Syndication exclusivity

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Syndication exclusivity, or syndex, is a federal regulation enacted to protect local television media's ownership of syndicated programming and network affiliation.

The first edition of syndex came in the 1970s with the birth of the cable television industry. The original superstation, WTBS, was subject to syndex across the country where duplication existed. In addition, this syndex law applied to almost all programming. In order to grow the cable market, the FCC lifted the old syndex law in the early 1980s.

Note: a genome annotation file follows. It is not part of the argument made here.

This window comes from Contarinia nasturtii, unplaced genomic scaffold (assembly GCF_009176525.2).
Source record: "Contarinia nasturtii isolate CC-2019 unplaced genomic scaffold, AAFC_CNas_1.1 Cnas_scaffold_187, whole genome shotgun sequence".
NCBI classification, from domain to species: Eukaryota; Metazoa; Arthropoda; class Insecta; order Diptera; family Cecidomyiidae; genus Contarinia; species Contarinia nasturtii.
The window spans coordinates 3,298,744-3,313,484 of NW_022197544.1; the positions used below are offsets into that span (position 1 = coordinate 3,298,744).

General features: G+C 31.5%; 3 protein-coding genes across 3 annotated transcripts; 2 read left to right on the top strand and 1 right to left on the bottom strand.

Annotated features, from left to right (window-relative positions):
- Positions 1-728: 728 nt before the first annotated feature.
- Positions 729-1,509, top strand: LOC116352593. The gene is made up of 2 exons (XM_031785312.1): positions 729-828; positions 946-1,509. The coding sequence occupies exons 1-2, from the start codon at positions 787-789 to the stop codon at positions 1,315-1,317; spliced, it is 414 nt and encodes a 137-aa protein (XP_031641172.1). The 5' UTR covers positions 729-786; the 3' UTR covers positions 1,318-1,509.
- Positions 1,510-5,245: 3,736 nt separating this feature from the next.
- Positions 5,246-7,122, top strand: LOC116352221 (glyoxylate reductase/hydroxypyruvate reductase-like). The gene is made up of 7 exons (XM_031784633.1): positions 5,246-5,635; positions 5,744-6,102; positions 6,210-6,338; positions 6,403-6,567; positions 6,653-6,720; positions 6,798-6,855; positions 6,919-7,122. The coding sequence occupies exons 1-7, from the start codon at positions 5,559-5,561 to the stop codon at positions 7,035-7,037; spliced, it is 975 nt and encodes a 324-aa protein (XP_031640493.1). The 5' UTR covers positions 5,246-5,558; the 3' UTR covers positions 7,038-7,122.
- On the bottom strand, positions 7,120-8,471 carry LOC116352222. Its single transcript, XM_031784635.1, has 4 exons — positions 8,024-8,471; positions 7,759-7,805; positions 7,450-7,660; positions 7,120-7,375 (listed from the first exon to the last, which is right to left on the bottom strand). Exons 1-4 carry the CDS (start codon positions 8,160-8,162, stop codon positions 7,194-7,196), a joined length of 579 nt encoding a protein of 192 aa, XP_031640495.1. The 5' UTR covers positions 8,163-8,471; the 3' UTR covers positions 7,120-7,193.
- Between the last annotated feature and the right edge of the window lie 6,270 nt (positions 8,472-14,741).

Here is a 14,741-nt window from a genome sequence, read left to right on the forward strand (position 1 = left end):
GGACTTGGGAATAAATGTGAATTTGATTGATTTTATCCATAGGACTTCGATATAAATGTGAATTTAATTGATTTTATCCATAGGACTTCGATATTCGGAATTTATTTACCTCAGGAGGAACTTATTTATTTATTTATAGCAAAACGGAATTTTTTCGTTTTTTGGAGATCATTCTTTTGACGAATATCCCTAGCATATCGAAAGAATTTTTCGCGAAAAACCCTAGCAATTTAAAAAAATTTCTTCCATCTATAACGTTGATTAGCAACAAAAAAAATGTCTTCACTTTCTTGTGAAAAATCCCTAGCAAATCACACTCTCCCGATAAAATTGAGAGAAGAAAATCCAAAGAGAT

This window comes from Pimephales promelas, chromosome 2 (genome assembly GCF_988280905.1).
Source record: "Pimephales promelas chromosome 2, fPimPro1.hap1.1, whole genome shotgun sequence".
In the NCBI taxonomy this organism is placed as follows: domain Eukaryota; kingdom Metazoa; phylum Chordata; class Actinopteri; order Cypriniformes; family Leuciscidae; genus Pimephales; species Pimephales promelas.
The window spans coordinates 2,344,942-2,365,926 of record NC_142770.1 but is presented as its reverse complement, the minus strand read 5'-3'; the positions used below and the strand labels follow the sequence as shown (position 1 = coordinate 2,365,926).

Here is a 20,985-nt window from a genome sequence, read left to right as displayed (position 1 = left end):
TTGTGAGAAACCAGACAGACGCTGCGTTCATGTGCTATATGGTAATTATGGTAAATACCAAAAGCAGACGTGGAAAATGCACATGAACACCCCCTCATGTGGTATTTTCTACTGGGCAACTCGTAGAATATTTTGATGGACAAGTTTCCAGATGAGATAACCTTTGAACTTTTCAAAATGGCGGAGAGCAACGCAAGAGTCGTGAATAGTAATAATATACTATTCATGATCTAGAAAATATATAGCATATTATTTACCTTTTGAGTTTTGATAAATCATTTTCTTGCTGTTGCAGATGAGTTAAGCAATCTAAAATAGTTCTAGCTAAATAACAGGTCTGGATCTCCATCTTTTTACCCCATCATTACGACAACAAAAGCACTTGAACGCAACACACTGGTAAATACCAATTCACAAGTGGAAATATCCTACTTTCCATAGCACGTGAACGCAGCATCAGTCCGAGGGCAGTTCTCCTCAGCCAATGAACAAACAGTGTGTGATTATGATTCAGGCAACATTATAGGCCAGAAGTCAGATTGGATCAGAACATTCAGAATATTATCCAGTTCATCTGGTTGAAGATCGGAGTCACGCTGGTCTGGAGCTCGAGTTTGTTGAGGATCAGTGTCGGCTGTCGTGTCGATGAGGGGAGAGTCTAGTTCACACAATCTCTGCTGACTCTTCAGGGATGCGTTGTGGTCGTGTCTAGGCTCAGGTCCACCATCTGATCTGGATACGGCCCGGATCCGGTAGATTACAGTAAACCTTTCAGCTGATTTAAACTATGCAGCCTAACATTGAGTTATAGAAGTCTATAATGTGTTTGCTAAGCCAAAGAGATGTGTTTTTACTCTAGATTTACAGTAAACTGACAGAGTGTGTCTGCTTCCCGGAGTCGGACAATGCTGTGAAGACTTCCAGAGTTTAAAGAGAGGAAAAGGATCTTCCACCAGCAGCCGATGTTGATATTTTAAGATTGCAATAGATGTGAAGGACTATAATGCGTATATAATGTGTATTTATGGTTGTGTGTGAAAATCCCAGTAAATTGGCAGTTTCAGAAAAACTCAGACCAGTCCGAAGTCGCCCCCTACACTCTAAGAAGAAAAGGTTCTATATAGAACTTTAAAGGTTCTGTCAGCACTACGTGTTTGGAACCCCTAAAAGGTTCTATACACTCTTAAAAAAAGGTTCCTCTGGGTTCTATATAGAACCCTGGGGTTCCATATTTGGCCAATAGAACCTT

As cable television grew, local media noticed superstations like WGN-TV and WTBS were beginning to chip away at the ratings of duplicate programming on local television stations. This convinced the FCC to create a new syndex regulation, which was tied into the Satellite Home Viewer Act of 1988. The new syndex law allowed local stations to prevent out-of-market superstations, which paid local programming rates for national carriage on cable, from infringing on their advertising revenue and ratings by having the cable providers block out this duplicated programming airing on the superstations.

See also